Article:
In my previous article about value objects I talked about native Ruby options for creating and using value objects. Structs, […]
One of the best things about trying out a new programming language is that it always teaches you something new […]
While working on a Rails project recently, I had a problem that I’m sure many people can relate to—I had a
<select> tag in my view, and I needed customers to choose from several options that directly corresponded to some of the models in my application. Fortunately the models were well-named, so I could use a slightly modified versions of the class name for each
<option> tag. All of these models were subclasses of one parent class, and some had their own descendant classes as well (which I did not need to include in the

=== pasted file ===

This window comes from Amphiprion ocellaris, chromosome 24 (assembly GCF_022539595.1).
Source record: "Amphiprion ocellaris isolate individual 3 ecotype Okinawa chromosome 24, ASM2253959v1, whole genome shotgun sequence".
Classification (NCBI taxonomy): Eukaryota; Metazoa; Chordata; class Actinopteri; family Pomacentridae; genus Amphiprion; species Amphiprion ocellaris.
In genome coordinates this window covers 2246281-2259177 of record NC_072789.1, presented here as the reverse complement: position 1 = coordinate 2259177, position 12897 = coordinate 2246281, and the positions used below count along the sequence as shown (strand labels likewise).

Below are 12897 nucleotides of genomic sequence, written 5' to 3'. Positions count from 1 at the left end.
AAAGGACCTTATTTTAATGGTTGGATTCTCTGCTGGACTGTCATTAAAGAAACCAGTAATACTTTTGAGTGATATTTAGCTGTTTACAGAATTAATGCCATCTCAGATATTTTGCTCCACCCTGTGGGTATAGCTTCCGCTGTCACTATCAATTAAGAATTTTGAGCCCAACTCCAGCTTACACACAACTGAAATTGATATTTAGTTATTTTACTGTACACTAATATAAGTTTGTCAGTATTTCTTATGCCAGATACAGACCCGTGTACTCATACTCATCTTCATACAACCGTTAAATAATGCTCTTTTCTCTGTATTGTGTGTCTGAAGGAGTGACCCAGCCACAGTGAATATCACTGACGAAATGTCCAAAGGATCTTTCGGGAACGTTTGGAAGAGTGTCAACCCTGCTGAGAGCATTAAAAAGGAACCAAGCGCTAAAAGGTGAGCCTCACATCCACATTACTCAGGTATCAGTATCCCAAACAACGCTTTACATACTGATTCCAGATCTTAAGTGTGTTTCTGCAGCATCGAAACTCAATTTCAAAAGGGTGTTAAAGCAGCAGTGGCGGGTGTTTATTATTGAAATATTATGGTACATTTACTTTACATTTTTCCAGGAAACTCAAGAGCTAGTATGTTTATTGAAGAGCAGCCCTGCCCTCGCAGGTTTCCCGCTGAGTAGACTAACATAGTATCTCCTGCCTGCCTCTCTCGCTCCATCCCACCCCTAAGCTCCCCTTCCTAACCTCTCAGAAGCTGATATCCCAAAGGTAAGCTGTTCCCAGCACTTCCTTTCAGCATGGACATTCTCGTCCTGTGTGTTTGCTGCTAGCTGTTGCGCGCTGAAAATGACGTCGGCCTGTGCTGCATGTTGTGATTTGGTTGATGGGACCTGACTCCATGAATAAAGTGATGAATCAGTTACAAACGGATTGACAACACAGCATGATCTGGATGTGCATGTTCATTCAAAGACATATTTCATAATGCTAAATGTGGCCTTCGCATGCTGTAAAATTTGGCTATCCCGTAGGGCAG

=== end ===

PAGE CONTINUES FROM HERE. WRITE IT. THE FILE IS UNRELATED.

<select>). Finally, none of these models needed to persist to the database.
I recently wrapped up a project where we decided to use the really nice D3.js library to create some graphs the client wanted. Instead of doing everything from scratch, we also chose to add on NVD3.js to supply some prepackaged graphs. That way, we could just add the data and make some minor modifications to get what we want. I couldn't find a whole lot of articles explaining how to use NVD3, so I thought I'd put something together for those of you getting started.
Here at DevMynd, the two primary things that clients hire us for are product
design/development and developer training. What they don't realize is
that they can also look to us for an objective opinion on their team and its
strengths and weaknesses.